From: The Desk of Martyn Lloyd-Jones . . .
I remember being in an evangelistic meeting in which I, and others, felt that on that occasion the Gospel had not really been preached. It had been mentioned, but it certainly had not been conveyed, it had not been preached. And yet to my amazement a large number of people went forward in response to the appeal at the end. The question that arose immediately was, what accounted for this? I was discussing this question the following day with a friend. He said, “There is no difficulty about that, these results have nothing to do with the preaching”. So I asked, “Well, what is it, what was happening?”
He replied, “This is God answering the prayers of the thousands of people who are praying for these results throughout the world; it is not the preaching”. My contention is that there should be no such disjunction between the ‘appeal’ and the preaching, any more than there should be between [the Lord's supper and baptism] and preaching.
My fourth point is that this method surely carries in it the implication that sinners have an inherent power of decision and of self-conversion. But that cannot be reconciled with scriptural teaching such as 1 Corinthians 2:4, “The natural man receiveth not the things of the Spirit of God: for they are foolishness unto him: neither can he know them, because they are spiritually discerned”, and Ephesians 2:1, ‘You hath He quickened, who were dead in trespasses and sins,’ and many other statements.
As my fifth point I suggest that there is an implication here that the evangelist somehow is in a position to manipulate the Holy Spirit and His work. The evangelist has but to appear and to make his appeal and the results follow inevitably. If there were an occasional failure, an occasional meeting with little or no response, the problem would not arise; but so often today the organizers are able to predict the number of ‘results’.
Most would agree with my sixth point which is that this method tends to produce a superficial conviction of sin, if any at all. People often respond because they have the impression that by doing so they will receive certain benefits. I remember hearing of a man who was regarded as one of the ‘star converts’ of an [outreach] campaign. He was interviewed and asked why he had gone forward in the campaign the previous year. His answer was that the evangelist had said, ‘If you do not want to “miss the boat” you had better come forward.’ He said that he did not want to ‘miss the boat’ so he had gone forward; and all the interviewer could get out of him was that he somehow felt that he was now ‘on the boat’. He was not clear about what this meant, nor what it was, and nothing had seemed to happen to him during the subsequent year. But there it was: it can be as superficial as that.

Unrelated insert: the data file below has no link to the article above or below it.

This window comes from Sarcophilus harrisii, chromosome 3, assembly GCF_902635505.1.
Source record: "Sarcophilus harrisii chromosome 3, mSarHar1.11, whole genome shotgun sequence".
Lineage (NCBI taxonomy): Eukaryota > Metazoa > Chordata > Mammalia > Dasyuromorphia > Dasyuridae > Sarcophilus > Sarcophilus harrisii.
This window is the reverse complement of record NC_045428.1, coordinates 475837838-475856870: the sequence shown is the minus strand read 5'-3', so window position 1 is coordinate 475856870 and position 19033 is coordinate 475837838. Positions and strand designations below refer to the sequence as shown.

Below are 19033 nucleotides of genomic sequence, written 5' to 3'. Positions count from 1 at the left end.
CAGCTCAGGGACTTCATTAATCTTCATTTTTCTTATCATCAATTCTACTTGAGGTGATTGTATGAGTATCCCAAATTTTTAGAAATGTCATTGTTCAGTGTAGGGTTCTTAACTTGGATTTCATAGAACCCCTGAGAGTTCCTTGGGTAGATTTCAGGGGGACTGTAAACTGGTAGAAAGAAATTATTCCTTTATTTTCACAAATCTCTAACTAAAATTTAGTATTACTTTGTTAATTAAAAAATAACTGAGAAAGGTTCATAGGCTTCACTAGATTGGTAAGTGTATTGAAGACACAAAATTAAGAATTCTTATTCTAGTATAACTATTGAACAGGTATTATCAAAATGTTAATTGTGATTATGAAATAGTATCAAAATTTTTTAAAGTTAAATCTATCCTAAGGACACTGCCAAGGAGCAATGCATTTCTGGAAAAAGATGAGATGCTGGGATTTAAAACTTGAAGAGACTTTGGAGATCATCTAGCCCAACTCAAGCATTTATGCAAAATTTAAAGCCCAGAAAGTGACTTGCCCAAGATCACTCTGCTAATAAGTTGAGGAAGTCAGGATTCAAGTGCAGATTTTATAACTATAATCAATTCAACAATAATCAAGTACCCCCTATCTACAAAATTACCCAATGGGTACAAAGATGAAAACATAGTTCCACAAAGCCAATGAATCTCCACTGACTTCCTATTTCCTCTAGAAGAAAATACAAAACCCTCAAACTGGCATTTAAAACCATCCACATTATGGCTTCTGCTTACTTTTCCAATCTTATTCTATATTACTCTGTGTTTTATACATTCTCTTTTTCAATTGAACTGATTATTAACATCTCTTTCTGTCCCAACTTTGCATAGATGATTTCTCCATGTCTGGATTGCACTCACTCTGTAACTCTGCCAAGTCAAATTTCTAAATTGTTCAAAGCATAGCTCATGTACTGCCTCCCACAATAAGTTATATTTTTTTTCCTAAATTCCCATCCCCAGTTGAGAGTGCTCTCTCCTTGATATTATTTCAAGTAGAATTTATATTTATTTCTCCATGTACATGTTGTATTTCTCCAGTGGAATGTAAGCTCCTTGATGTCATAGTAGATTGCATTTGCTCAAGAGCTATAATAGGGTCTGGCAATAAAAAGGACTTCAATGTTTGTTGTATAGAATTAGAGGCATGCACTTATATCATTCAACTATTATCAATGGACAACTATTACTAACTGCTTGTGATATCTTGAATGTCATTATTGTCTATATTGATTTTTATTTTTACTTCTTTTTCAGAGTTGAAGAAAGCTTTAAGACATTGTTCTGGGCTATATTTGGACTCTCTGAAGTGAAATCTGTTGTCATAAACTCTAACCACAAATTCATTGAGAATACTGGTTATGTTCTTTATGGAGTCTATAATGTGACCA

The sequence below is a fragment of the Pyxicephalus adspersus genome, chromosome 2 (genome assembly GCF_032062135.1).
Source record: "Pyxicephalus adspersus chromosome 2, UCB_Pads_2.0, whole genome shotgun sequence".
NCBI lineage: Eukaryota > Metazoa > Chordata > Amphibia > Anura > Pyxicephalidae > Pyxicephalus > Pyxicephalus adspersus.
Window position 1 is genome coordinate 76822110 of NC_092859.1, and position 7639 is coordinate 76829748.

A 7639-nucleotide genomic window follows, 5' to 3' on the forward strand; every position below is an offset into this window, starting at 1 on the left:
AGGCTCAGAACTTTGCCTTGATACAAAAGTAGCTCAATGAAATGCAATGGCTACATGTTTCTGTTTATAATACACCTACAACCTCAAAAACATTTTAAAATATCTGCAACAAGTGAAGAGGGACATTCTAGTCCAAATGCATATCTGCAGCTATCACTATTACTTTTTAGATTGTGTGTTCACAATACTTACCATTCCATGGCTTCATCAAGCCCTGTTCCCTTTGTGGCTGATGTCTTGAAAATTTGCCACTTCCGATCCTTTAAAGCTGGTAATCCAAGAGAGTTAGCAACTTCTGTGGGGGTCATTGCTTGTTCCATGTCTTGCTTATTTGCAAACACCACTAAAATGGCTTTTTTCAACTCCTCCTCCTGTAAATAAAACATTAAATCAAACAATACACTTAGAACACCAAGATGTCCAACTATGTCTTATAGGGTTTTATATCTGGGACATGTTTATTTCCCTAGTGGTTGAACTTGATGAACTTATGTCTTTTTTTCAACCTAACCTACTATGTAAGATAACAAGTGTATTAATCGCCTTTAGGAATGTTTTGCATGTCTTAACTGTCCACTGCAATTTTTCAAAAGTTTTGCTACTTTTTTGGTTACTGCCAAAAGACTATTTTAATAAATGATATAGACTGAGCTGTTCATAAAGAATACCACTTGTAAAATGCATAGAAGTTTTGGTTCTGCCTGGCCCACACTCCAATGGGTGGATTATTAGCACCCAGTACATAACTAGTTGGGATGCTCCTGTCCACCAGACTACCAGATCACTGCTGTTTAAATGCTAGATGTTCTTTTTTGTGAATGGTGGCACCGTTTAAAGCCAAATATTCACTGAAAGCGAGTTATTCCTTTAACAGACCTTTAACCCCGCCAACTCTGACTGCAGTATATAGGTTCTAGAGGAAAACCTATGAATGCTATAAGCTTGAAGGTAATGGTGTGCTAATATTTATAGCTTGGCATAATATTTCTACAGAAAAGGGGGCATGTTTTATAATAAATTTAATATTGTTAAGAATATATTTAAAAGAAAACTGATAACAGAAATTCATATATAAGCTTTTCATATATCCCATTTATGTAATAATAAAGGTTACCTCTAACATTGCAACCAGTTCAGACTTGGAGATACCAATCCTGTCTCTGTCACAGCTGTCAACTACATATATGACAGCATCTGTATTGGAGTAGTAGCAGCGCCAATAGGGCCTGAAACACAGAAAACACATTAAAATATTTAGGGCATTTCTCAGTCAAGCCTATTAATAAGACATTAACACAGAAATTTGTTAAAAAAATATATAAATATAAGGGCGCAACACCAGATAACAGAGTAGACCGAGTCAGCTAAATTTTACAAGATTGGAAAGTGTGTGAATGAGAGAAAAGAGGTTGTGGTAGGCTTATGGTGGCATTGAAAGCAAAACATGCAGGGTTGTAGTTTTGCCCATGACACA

Or take another illustration out of my own experience. In the church where I ministered in South Wales I used to stand at the main door of the church at the close of the service on Sunday night, and shake hands with people as they went out. The incident to which I am referring concerns a man who used to come to our service every Sunday night. He was a tradesman but also a heavy drinker. He got drunk regularly every Saturday night, but he was also regularly seated in the gallery of our church every Sunday night.
On the particular night to which I am referring I happened to notice while preaching that this man was obviously being affected. I could see that he was weeping copiously, and I was anxious to know what was happening to him. At the end of the service I went and stood at the door. After a while I saw this man coming, and immediately I was in a real mental conflict. Should I, in view of what I had seen, say a word to him and ask him to make his decision that night, or should I not? Would I be interfering with the work of the Spirit if I did so? Hurriedly I decided that I would not ask him to stay behind, so I just greeted him as usual and he went out. His face revealed that he had been crying copiously, and he could scarcely look at me.
The following evening I was walking to the prayer-meeting in the church, and, going over a railway bridge, I saw this same man coming to meet me. He came across the road to me and said, ‘You know, doctor, if you had asked me to stay behind last night I would have done so.’ ‘Well,’ I said, ‘I am asking you now, come with me now.’ ‘Oh no,’ he replied, ‘but if you had asked me last night I would have done so.’ ‘My dear friend,’ I said, ‘if what happened to you last night does not last for twenty-four hours I am not interested in it. If you are not as ready to come with me now as you were last night you have not got the right, the true thing. Whatever affected you last night was only temporary and passing, you still do not see your real need of Christ.’
That is the kind of thing that may happen even when an appeal is not made. But when an appeal *is* made it is greatly exaggerated and so you get spurious conversions.
As I have reminded you even John Wesley, the great Arminian, did not make appeals to people to ‘come forward’. What you find so often in his journals is something like this: ‘Preached at such and such a place. Many seemed to be deeply affected, but God alone knows how deeply.’ Surely that is very significant and important. He had spiritual understanding and knew that many factors can affect us. What he was concerned about was not immediate visible results but the work of the Holy Spirit in regeneration. A knowledge of the human heart, of psychology, should teach us to avoid anything that increases the possibility of spurious results. (Preaching and Preachers)